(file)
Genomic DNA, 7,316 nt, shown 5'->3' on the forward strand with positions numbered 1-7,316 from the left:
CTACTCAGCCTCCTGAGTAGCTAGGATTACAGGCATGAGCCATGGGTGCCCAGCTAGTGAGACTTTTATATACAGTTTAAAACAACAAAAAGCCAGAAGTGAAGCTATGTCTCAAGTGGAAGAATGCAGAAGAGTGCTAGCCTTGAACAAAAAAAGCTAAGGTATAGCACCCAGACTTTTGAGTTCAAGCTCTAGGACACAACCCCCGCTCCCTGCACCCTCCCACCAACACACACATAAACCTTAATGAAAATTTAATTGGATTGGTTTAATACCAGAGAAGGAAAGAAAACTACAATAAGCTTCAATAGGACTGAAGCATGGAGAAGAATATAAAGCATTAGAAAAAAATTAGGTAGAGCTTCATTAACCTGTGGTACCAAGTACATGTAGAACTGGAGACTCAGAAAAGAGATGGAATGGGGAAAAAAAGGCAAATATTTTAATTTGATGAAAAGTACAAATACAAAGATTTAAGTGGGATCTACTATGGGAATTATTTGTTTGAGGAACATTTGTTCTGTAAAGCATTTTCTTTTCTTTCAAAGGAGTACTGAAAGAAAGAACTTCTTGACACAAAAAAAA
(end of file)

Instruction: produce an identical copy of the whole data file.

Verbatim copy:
Genomic DNA, 7,316 nt, shown 5'->3' on the forward strand with positions numbered 1-7,316 from the left:
CTACTCAGCCTCCTGAGTAGCTAGGATTACAGGCATGAGCCATGGGTGCCCAGCTAGTGAGACTTTTATATACAGTTTAAAACAACAAAAAGCCAGAAGTGAAGCTATGTCTCAAGTGGAAGAATGCAGAAGAGTGCTAGCCTTGAACAAAAAAAGCTAAGGTATAGCACCCAGACTTTTGAGTTCAAGCTCTAGGACACAACCCCCGCTCCCTGCACCCTCCCACCAACACACACATAAACCTTAATGAAAATTTAATTGGATTGGTTTAATACCAGAGAAGGAAAGAAAACTACAATAAGCTTCAATAGGACTGAAGCATGGAGAAGAATATAAAGCATTAGAAAAAAATTAGGTAGAGCTTCATTAACCTGTGGTACCAAGTACATGTAGAACTGGAGACTCAGAAAAGAGATGGAATGGGGAAAAAAAGGCAAATATTTTAATTTGATGAAAAGTACAAATACAAAGATTTAAGTGGGATCTACTATGGGAATTATTTGTTTGAGGAACATTTGTTCTGTAAAGCATTTTCTTTTCTTTCAAAGGAGTACTGAAAGAAAGAACTTCTTGACACAAAAAAAA